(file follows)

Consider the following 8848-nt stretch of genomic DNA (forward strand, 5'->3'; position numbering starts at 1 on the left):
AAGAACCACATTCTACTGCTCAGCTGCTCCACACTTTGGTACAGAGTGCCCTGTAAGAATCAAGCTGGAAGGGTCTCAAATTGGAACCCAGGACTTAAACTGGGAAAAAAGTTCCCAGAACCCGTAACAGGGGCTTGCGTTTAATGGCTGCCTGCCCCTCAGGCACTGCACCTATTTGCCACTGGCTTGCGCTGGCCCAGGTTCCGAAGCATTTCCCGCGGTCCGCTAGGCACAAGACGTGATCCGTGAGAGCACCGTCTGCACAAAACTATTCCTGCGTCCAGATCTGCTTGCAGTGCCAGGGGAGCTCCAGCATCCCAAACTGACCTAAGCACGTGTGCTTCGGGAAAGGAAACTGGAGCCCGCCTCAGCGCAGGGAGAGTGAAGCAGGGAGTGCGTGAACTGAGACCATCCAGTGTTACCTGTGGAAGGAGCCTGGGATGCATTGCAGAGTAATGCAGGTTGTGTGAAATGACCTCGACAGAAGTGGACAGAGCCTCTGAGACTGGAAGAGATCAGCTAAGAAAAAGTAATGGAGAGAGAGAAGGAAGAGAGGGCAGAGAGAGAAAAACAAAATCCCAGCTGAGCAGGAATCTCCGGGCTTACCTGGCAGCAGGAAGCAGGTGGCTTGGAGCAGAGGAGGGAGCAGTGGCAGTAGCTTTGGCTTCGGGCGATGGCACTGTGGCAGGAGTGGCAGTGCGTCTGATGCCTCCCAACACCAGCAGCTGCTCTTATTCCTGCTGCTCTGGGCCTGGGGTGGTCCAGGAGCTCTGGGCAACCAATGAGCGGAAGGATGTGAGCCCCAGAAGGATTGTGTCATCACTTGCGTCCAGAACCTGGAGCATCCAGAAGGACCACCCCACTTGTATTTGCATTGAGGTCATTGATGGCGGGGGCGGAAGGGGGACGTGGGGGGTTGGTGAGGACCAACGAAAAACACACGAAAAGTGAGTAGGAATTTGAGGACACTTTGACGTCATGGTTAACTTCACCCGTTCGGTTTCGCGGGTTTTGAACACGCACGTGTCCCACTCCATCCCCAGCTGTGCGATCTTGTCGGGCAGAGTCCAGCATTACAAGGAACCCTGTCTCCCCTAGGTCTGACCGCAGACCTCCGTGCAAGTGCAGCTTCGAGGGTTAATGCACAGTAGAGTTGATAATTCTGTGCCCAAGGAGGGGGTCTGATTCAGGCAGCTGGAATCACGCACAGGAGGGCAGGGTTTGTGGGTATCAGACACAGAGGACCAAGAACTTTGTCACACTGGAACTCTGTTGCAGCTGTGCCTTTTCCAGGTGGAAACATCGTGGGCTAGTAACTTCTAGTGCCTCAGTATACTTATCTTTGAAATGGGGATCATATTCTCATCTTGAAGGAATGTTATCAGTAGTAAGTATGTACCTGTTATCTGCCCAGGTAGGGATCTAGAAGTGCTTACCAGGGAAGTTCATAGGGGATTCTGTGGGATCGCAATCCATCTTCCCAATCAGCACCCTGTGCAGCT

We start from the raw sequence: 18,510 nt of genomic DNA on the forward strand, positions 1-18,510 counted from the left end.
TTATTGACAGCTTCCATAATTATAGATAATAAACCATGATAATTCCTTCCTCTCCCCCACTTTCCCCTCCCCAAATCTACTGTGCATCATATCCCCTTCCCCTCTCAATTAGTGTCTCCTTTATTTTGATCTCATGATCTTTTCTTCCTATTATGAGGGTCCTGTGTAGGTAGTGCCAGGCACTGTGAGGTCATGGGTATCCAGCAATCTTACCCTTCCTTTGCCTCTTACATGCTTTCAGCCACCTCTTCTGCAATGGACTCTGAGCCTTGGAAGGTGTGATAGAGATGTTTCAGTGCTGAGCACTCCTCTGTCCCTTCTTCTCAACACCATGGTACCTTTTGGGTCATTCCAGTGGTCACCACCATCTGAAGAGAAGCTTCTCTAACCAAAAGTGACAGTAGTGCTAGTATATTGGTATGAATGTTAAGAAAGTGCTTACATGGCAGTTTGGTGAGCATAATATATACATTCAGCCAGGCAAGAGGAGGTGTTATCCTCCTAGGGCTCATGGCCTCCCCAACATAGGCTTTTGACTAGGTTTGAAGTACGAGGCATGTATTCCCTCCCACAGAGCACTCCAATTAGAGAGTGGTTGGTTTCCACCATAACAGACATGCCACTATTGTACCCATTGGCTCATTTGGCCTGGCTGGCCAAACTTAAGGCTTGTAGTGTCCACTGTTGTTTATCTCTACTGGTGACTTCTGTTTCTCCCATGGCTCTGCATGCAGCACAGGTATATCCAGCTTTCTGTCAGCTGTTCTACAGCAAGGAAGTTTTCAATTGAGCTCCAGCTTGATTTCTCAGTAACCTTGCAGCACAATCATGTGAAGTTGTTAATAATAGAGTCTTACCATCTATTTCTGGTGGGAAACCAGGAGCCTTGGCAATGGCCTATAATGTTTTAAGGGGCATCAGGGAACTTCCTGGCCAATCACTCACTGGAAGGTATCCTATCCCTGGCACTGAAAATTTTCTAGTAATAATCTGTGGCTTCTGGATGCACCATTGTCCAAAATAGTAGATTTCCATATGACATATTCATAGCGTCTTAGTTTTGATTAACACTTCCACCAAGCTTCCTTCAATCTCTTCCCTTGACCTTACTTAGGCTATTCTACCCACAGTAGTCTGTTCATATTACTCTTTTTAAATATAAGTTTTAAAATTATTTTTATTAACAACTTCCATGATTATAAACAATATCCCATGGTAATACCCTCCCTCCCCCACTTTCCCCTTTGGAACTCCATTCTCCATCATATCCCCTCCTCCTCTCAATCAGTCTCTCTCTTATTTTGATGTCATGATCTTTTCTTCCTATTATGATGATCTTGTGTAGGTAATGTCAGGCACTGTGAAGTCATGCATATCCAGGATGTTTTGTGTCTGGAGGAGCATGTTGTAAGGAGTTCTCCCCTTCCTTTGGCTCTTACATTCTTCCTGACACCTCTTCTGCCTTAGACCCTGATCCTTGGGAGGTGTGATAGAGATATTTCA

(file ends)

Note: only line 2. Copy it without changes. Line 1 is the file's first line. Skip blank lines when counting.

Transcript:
AAGAACCACATTCTACTGCTCAGCTGCTCCACACTTTGGTACAGAGTGCCCTGTAAGAATCAAGCTGGAAGGGTCTCAAATTGGAACCCAGGACTTAAACTGGGAAAAAAGTTCCCAGAACCCGTAACAGGGGCTTGCGTTTAATGGCTGCCTGCCCCTCAGGCACTGCACCTATTTGCCACTGGCTTGCGCTGGCCCAGGTTCCGAAGCATTTCCCGCGGTCCGCTAGGCACAAGACGTGATCCGTGAGAGCACCGTCTGCACAAAACTATTCCTGCGTCCAGATCTGCTTGCAGTGCCAGGGGAGCTCCAGCATCCCAAACTGACCTAAGCACGTGTGCTTCGGGAAAGGAAACTGGAGCCCGCCTCAGCGCAGGGAGAGTGAAGCAGGGAGTGCGTGAACTGAGACCATCCAGTGTTACCTGTGGAAGGAGCCTGGGATGCATTGCAGAGTAATGCAGGTTGTGTGAAATGACCTCGACAGAAGTGGACAGAGCCTCTGAGACTGGAAGAGATCAGCTAAGAAAAAGTAATGGAGAGAGAGAAGGAAGAGAGGGCAGAGAGAGAAAAACAAAATCCCAGCTGAGCAGGAATCTCCGGGCTTACCTGGCAGCAGGAAGCAGGTGGCTTGGAGCAGAGGAGGGAGCAGTGGCAGTAGCTTTGGCTTCGGGCGATGGCACTGTGGCAGGAGTGGCAGTGCGTCTGATGCCTCCCAACACCAGCAGCTGCTCTTATTCCTGCTGCTCTGGGCCTGGGGTGGTCCAGGAGCTCTGGGCAACCAATGAGCGGAAGGATGTGAGCCCCAGAAGGATTGTGTCATCACTTGCGTCCAGAACCTGGAGCATCCAGAAGGACCACCCCACTTGTATTTGCATTGAGGTCATTGATGGCGGGGGCGGAAGGGGGACGTGGGGGGTTGGTGAGGACCAACGAAAAACACACGAAAAGTGAGTAGGAATTTGAGGACACTTTGACGTCATGGTTAACTTCACCCGTTCGGTTTCGCGGGTTTTGAACACGCACGTGTCCCACTCCATCCCCAGCTGTGCGATCTTGTCGGGCAGAGTCCAGCATTACAAGGAACCCTGTCTCCCCTAGGTCTGACCGCAGACCTCCGTGCAAGTGCAGCTTCGAGGGTTAATGCACAGTAGAGTTGATAATTCTGTGCCCAAGGAGGGGGTCTGATTCAGGCAGCTGGAATCACGCACAGGAGGGCAGGGTTTGTGGGTATCAGACACAGAGGACCAAGAACTTTGTCACACTGGAACTCTGTTGCAGCTGTGCCTTTTCCAGGTGGAAACATCGTGGGCTAGTAACTTCTAGTGCCTCAGTATACTTATCTTTGAAATGGGGATCATATTCTCATCTTGAAGGAATGTTATCAGTAGTAAGTATGTACCTGTTATCTGCCCAGGTAGGGATCTAGAAGTGCTTACCAGGGAAGTTCATAGGGGATTCTGTGGGATCGCAATCCATCTTCCCAATCAGCACCCTGTGCAGCT